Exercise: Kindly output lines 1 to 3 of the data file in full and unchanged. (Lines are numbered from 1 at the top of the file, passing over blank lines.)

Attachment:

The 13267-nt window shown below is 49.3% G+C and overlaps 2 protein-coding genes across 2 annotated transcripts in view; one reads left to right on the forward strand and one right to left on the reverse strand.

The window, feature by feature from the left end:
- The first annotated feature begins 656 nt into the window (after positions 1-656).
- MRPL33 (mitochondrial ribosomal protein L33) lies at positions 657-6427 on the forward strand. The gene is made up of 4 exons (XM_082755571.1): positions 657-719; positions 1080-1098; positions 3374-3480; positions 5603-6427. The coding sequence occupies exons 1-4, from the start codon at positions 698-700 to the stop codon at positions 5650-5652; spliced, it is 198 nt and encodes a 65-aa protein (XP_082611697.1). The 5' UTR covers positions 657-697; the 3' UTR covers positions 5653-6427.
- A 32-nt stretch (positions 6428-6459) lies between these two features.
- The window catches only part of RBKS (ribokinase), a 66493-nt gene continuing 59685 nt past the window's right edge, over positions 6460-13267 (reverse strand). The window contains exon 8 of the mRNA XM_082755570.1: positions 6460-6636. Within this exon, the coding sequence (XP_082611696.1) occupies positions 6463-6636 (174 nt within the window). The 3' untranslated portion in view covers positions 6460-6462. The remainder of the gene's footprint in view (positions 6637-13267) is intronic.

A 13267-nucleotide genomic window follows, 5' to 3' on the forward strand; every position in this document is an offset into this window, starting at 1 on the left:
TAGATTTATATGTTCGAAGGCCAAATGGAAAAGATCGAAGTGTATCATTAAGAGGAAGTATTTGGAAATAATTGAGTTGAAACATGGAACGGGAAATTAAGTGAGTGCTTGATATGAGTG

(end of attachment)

The 13267-nt window shown below is 49.3% G+C and overlaps 2 protein-coding genes across 2 annotated transcripts in view; one reads left to right on the forward strand and one right to left on the reverse strand.

The window, feature by feature from the left end:
- The first annotated feature begins 656 nt into the window (after positions 1-656).